In Pie Solo, Pioneer Winter Strips and Self-Flagellates
Last weekend, Miami Theater Center's Sandbox Series presented the first of a three-weekend run of Pie Solo, Pioneer Winter's "quarter-life" reinterpretation of the one-man show. The multimedia event is an autobiographical foray into Winter's personal, family, religious, and queer history told in stages with contemporary dance, tap, a sax solo, humor, storytelling, projected film, stripping, and a pin-board of jockstraps redeemable for a discount to an upcoming show.
Winter describes the work as the "story of a young performer who straddles the line between exhaustion and exhilaration." Faith, religion, parentage, and his own coming out are exposed here like a raw nerve as nakedly as his bare bum.
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There is a moment in a litany of self-assessed shortcomings when Winter apologizes for being only 25. Whatever you think of his youth, it is impossible not to climb the peaks and sink into the depths of all that Winter portrays from his quarter-century life.
The space in the black-box theater and the format of the show are extremely intimate, and the audience is made acutely aware of Winter's vulnerability and tension, all served with less than subtle coyness. At one point while wearing only his jock, he goes to the theater's door and opens it just feet away from the street and the passing cars. As he progressively reveals more skin and anecdotes from his life, there was an increasing desire to make sure the door was locked so no one would walk in on this hyper-real and revealing hour draped in the artifice of a stage show.
Highlights of the performance include Winter's breakdown of a football scrimmage, whose offensive line includes religion, prohibition, dogma, and his mother. On the defense were otherness, identity, gayness, his father, and faith. Later, Winter comes out playing a saxophone and grabs an audience member, nestling the man between himself and the instrument as he escorts the mature gentleman to a small stage behind a red curtain. Whether this was staged or not, one could not be sure, but both the humor and iconography of Winter washing the man's feet, drying them with his hair, and massaging them with lotion was worthy of any Magdalena portrayed through the years.
Another moment is his mind-boggling rhythm tap duet between himself and a projected version of himself, both shown from the knees down while sitting on a toilet, one virtual and one real. There was also the aforementioned wall of jockstraps following Winter's own retelling of his first, pre-adolescent jock as he invites the audience to take one and pass on to a friend, which they could redeem for a discounted ticket at the next scheduled performance. Audience members can also just bring one of their own jocks.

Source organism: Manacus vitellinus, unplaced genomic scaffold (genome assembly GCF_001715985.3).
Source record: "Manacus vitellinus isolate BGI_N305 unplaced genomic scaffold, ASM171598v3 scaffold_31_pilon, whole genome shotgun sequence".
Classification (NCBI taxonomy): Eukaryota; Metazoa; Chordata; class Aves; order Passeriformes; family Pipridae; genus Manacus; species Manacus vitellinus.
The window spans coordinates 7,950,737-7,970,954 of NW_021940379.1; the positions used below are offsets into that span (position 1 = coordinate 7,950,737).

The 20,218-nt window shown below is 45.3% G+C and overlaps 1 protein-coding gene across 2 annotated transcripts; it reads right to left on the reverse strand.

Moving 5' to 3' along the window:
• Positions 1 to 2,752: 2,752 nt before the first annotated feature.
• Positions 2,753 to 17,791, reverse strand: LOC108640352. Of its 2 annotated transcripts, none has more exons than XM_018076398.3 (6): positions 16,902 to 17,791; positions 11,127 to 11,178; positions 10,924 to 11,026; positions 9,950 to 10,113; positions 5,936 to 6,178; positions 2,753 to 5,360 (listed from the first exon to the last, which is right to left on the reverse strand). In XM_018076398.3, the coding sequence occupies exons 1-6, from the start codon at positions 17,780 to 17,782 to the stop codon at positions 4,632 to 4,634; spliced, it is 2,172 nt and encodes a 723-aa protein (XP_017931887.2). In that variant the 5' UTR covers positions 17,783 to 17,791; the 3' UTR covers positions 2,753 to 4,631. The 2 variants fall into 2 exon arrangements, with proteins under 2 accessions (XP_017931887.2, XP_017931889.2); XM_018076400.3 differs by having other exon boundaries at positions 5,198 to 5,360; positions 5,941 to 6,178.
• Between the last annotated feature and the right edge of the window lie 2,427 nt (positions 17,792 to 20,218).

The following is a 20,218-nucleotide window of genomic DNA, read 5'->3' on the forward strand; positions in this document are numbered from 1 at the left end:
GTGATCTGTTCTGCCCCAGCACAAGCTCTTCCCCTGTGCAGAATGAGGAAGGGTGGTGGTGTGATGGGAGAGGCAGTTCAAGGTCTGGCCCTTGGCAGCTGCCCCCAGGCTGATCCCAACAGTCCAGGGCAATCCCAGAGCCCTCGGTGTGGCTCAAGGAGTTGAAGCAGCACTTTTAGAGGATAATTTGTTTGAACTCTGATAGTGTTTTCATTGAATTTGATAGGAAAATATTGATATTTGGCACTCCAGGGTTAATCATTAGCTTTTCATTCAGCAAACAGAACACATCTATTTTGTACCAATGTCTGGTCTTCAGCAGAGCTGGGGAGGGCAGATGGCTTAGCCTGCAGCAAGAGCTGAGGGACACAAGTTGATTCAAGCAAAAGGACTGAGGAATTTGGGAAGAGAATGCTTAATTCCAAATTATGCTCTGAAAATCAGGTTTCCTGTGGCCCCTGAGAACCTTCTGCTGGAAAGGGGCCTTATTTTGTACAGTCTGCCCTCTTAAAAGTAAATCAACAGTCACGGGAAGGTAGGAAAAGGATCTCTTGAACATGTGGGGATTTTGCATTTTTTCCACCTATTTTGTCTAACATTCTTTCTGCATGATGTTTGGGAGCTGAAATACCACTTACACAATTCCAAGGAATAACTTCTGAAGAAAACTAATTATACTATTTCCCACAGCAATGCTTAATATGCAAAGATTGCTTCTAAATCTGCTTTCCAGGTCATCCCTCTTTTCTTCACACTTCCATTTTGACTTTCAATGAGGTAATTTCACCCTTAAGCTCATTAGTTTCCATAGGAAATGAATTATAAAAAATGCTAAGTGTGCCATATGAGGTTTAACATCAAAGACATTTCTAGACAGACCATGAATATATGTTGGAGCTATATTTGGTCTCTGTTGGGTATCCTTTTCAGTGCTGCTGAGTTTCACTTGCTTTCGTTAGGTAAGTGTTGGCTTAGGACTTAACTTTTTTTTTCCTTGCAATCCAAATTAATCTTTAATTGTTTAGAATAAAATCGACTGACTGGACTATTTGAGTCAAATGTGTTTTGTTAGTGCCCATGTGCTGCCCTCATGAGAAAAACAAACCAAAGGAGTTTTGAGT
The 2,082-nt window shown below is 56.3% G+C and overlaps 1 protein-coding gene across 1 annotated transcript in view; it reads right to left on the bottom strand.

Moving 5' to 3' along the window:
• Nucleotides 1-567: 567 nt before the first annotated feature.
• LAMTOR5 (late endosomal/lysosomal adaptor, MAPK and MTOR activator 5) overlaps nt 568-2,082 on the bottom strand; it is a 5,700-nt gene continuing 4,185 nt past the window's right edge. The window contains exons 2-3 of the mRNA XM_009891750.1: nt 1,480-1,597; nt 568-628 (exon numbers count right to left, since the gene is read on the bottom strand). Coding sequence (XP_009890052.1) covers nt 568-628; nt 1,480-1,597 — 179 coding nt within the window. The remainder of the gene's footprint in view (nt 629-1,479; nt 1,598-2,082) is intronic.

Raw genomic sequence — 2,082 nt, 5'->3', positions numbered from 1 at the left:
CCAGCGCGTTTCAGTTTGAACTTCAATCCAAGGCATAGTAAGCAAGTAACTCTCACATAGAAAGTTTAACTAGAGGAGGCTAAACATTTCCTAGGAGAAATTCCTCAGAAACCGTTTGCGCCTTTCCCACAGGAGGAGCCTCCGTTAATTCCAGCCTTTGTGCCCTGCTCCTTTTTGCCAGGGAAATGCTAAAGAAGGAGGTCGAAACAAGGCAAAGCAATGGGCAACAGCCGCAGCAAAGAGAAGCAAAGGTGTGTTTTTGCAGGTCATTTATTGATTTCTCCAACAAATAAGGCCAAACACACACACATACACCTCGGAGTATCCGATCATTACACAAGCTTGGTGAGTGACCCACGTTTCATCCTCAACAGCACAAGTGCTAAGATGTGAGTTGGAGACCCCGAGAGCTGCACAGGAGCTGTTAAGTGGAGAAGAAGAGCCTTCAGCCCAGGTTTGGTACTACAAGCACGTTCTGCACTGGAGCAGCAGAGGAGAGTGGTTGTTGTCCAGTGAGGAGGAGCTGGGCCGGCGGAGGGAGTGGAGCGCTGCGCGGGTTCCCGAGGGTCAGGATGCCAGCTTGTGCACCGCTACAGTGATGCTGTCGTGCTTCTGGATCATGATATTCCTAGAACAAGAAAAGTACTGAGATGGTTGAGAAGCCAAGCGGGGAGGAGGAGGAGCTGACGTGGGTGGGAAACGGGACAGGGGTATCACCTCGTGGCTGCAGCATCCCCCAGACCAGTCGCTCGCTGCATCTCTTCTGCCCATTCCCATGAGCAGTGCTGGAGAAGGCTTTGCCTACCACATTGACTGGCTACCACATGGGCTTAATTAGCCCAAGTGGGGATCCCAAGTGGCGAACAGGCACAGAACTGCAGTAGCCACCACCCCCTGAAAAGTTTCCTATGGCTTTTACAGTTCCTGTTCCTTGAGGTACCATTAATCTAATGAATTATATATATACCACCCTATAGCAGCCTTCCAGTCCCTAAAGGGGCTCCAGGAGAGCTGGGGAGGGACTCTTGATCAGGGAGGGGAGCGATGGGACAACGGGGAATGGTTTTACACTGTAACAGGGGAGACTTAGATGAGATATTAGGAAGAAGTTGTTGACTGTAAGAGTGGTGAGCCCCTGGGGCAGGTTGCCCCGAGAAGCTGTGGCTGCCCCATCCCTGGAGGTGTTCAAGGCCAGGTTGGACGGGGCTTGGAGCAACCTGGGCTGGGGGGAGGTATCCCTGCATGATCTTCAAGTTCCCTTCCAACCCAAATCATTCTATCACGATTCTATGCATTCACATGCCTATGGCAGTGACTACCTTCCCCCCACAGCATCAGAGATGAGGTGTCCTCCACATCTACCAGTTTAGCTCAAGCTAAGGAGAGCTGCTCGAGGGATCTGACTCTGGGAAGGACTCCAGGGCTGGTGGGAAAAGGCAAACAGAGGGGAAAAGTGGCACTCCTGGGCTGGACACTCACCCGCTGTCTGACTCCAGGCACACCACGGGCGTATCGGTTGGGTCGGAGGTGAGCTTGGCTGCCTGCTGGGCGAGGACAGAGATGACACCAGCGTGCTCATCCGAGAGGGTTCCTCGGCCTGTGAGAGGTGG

In contrast to the more humorous episodes, and in a segment where artifice moves into uncomfortable reality, Winter flogs himself with a paint-mixing stick like a penitent monk of old. After apologizing for his age, his queerness, his lack of activism -- among other self-professed faults -- he smacks his arm with enough force to break the plank several times and then takes the remaining jagged edge of the wood and bores it into the bare flesh of his chest, leaving the visible marks of this instrument of self-flagellation. From Magdalena to penitent, the theme of the subservient sinner seeking absolution continues to echo.
Finally, exhausted and spent, Winter takes his former page of written apologies and tears off pieces, as one by one he bequests to members of the audience his personal affects, including his boyfriend, and his personal history -- a history where "all [he] wants to do is please you."
Despite the many compelling and entertaining aspects that swim between projected media and live performance, the true heart of this piece lives in the interactive dialogue, when Winter shares those intimate stories, a quarter-life of defending just being "other."
Pie Solo runs Fridays and Saturdays through March 30 at 8 p.m. at MTC, 9806 NE Second Ave., Miami Shores. Tickets cost $20. Visit mtcmiami.org or call 305-751-9550.
-- Miguel Angel Estefan Jr., artburstmiami.com
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